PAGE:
Picked up by U.S. distributor Uncork'd Entertainment for a VOD/Theatrical release, Michael Bartlett's horror/thriller Treehouse is a retro-styled film that follows two brothers, Killian (J. Michael Trautmann) and Crawford (Daniel Fredrick), who decide to break curfew and head to a nearby forest for a night of fun. In the forest, they find an old treehouse and, inside the treehouse, discover a very terrified Elizabeth (Dana Melanie). Together, they must battle an unimaginable evil trying to get in.
Treehouse opened at L.A.'s Arena Cinemas on February 20th and is also available through various VOD channels. J. Christopher Campbell's lensing for the film is beautiful, a perfect weaving together of emotionally resonant and occasionally chilling camera work that heightens the film's dramatic impact. The same is very much true for the original music of Richard Wells.
Much of the film's claustrophobic chills center around Killian and Elizabeth, who are left behind as Crawford goes to seek help. While Trautmann is a bit hit-and-miss at times, mostly owing to being saddled with clunky dialogue, Melanie's Elizabeth is just about a perfect horror leading lady with her convincing mixture of vulnerability, strength, perseverance, and an emotional resonance that keeps you watching the film even when the film's final third fails to live up to everything that preceded it.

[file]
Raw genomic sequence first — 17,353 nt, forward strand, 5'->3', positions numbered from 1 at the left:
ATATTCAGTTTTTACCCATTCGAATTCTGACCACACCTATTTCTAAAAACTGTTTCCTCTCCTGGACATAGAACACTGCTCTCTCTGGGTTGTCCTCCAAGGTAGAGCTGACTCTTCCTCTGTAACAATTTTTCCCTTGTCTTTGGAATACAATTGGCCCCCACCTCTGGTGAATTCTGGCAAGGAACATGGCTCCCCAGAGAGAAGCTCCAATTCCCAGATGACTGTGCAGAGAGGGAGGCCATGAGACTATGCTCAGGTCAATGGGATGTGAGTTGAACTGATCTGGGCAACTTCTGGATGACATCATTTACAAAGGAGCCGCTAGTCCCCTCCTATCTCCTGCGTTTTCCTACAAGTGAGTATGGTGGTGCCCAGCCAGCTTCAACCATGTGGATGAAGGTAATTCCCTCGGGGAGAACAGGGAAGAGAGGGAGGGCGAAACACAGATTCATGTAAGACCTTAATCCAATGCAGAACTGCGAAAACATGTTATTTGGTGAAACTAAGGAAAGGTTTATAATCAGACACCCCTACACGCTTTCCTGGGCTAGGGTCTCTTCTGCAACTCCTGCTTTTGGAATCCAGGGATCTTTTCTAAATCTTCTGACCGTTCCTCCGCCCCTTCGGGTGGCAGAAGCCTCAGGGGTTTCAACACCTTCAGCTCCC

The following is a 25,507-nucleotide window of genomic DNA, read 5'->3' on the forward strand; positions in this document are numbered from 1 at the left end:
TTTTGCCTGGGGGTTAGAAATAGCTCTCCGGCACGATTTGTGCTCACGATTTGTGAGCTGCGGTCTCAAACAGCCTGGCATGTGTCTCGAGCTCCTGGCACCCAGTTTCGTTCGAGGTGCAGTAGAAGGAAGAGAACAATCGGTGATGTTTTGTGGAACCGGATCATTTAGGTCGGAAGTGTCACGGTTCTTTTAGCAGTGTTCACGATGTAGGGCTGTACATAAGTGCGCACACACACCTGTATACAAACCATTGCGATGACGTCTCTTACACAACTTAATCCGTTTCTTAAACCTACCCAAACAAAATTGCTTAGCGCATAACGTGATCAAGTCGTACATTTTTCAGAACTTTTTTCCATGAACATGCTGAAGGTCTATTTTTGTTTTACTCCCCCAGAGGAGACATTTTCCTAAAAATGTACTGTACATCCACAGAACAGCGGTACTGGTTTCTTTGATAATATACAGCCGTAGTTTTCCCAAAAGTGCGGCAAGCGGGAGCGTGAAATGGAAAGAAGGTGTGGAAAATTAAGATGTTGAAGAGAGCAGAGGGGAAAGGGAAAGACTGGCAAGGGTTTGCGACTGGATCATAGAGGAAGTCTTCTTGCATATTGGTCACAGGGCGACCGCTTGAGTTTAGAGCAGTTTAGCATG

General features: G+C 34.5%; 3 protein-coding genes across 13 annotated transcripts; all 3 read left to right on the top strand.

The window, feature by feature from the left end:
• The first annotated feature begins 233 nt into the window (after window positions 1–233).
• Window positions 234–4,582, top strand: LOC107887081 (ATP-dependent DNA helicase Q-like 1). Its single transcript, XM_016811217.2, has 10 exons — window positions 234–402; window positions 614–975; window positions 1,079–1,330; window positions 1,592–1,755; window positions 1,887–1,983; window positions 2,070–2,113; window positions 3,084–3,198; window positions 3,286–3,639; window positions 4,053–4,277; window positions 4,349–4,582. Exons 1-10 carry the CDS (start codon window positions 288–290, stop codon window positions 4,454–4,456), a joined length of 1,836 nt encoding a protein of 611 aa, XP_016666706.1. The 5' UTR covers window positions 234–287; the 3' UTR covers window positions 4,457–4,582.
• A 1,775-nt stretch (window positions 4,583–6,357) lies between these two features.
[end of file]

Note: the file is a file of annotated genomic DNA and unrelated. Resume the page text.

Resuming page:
Director Michael Bartlett got his start in a trio of "found footage" films, though this is easily his best project to date. Treehouse possesses an off-kilter visual style that is somehow both menacing and comforting at the same time. These woods feel stark and enveloping, yet they also feel like the kind of woods that have been played in for years and years. There's nothing more frightening, really, than innocent meeting horror with potentially tragic results.
The film's actual predators are a tad bit of a letdown, though Bartlett never really lets us be let down too much. Treehouse isn't really a traditional horror flick, at least not in the contemporary sense of torture porn, but it derives its chills and thrills from the unknown that awaits characters that we've learned to care about within a short span of time.
This is especially true for Elizabeth, whose initial scenes in the film are played out slowly as she both confronts and succumbs to some strange force that has first taken her brother before returning for her.
For those seeking more of a traditional horror flick, Treehouse will be a letdown. There will also be those distracted by its occasionally clunky dialogue, especially in the film's final third, and the sort of "WTF" ending that doesn't impress but just confounds. It's not a flawless film, but I also found myself unable to turn away even as I mumbled "that line was horrible."
Behind strong production values and a top notch performance from Dana Melanie, Treehouse ultimately backs up its menacing premise with enough emotionally grounded scares to leave you thinking about it long after the closing credits have rolled.
© Written by Richard Propes
The Independent Critic